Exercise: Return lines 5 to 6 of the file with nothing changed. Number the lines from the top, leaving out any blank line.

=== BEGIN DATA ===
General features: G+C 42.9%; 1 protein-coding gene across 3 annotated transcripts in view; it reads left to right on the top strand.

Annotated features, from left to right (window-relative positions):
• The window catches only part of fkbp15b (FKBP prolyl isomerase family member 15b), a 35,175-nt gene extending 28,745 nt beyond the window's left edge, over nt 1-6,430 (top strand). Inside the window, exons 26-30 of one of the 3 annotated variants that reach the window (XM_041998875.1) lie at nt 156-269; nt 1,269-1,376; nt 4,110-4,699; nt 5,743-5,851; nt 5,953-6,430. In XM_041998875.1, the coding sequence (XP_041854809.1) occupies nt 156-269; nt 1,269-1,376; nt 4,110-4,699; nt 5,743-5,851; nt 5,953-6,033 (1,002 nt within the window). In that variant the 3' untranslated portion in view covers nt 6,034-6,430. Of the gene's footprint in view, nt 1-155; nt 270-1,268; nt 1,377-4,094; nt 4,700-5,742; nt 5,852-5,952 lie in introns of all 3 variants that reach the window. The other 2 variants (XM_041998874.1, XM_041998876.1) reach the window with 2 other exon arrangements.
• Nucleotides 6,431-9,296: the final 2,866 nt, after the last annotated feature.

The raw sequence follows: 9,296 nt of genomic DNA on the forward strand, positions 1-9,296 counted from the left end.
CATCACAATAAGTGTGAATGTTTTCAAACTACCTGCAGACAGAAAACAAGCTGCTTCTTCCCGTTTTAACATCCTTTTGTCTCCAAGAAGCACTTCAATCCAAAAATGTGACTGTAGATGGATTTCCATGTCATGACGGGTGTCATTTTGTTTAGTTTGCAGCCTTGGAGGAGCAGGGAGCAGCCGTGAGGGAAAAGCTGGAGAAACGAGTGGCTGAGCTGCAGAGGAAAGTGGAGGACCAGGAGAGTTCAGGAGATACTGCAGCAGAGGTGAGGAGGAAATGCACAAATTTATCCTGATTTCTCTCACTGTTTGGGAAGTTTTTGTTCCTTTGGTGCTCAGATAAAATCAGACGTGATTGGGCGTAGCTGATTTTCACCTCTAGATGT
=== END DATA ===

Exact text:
The raw sequence follows: 9,296 nt of genomic DNA on the forward strand, positions 1-9,296 counted from the left end.
CATCACAATAAGTGTGAATGTTTTCAAACTACCTGCAGACAGAAAACAAGCTGCTTCTTCCCGTTTTAACATCCTTTTGTCTCCAAGAAGCACTTCAATCCAAAAATGTGACTGTAGATGGATTTCCATGTCATGACGGGTGTCATTTTGTTTAGTTTGCAGCCTTGGAGGAGCAGGGAGCAGCCGTGAGGGAAAAGCTGGAGAAACGAGTGGCTGAGCTGCAGAGGAAAGTGGAGGACCAGGAGAGTTCAGGAGATACTGCAGCAGAGGTGAGGAGGAAATGCACAAATTTATCCTGATTTCTCTCACTGTTTGGGAAGTTTTTGTTCCTTTGGTGCTCAGATAAAATCAGACGTGATTGGGCGTAGCTGATTTTCACCTCTAGATGT